The cross section of a wild moso bamboo Phyllostachys pubescens. Fibers (vascular bundles) surrounding the heart-shaped black openings have a denser distribution toward the outer part. (Sato M., et al., PLOS ONE, May 3, 2017)
A recent finding that throws light on biomimetic approaches in the development of materials refers to the optimization of spatial distribution of fibers in hollow bamboo cylinders in order to reinforce flexural rigidity.
Bamboo, both tough and light, is extensively used as a functional and natural material in Japan and several other Asian countries. Bamboo’s hollow structure enables it to be light and also it to grow faster with tiny amounts of woody parts and expose itself to sunlight above other trees. However, by being light, bamboo indeed becomes vulnerable to powerful crosswinds and can also fail to support its own weight. The woody parts of bamboo are reinforced with thin but tough fibers (vascular bundles) in order to overcome this limitation. Each fiber is considered to be as rigid as steel.
An analysis of a cross section of bamboo revealed the unequal distribution of fibers in the woody parts. The density of the fibers progressively turns out to become thicker from the inner to the outer surface, pointing out that the outer parts are stronger than the inner parts based on a mechanical perspective. This indeed is reasonable since more force is received by the outer parts when the cylinder is bent.
Hokkaido University, Prefectural University of Kumamoto and the University of Yamanashi determined the relationship between the distribution of the reinforcing fibers in a culm and the flexural rigidity of the culm by comparing the data obtained from the real bamboo’s fiber distribution to the theoretically established optimal fiber distribution.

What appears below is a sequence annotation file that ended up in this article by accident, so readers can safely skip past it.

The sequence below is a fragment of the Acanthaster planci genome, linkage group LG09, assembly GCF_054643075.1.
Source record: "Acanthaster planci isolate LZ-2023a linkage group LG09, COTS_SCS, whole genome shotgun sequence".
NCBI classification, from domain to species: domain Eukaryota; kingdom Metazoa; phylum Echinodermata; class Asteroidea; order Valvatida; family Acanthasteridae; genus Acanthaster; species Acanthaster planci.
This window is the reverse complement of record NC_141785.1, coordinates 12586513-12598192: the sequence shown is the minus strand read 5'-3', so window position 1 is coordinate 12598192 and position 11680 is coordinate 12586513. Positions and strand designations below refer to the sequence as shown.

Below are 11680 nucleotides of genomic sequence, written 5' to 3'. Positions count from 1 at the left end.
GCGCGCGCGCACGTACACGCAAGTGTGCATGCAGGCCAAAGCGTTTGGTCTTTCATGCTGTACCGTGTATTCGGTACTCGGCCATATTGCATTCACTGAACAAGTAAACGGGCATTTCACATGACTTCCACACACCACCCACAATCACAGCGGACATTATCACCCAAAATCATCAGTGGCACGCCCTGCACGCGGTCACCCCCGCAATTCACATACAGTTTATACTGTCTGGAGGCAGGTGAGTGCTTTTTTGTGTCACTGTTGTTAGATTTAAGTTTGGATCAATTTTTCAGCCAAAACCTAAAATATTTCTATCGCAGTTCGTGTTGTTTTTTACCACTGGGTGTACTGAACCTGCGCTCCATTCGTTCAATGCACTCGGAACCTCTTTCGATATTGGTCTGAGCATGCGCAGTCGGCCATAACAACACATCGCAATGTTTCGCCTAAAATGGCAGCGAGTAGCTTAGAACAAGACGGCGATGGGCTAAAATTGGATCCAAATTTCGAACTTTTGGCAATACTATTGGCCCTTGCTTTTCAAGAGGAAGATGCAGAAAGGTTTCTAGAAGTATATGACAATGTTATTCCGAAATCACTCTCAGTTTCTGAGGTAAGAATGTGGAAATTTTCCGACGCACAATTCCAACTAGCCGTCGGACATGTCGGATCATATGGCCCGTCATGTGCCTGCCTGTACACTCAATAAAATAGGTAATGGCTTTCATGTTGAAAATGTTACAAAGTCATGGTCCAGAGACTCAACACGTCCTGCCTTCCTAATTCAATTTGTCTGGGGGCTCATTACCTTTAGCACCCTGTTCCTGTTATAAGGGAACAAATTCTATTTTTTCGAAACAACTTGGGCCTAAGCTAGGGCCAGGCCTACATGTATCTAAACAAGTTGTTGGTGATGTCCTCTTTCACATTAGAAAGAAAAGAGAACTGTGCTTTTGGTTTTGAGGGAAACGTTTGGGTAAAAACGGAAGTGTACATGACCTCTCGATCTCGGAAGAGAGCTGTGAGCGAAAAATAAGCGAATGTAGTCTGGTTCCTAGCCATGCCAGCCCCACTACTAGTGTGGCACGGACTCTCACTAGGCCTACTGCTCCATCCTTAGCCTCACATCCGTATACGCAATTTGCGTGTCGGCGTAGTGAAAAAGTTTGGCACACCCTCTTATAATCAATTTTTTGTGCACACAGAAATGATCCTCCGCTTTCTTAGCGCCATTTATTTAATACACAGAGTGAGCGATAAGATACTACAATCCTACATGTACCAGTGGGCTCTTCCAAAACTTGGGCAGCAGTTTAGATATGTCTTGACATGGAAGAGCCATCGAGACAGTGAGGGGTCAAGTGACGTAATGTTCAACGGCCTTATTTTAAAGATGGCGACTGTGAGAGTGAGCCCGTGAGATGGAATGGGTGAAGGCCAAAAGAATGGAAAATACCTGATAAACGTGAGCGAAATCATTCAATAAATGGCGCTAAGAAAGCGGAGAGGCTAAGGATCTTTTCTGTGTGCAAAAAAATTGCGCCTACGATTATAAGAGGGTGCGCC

The researchers were surprised to observe that the real bamboo data almost displayed the same fiber distribution as the one with the theoretical, optimal fiber distribution. The real fiber distribution corresponded to the theoretically derived quadratic form for gradient distribution near the root of the culm, where an increased number of fibers are present. The experimental data matched the linear distribution calculated based on the theory near the tip of the culm, where there are very few fibers than near the root.
As an outcome, the researchers studied that bamboo accurately alters the distribution of fibers, maximizing flexural rigidity with the lowest volume of wood material possible. Thus, the mechanical theory employed in this study can also be applied to various other hollow cylinders in order to determine the gradient distribution that can help in optimizing flexural rigidity.
Our study could help develop advanced materials by mimicking the bamboo model for its lightness and toughness. Imitating the systems of animals and plants which have survived harsh conditions, an approach called biomimetics has proved successful in solving many problems in the development of materials in recent years.
Motohiro Sato, Hokkaido University.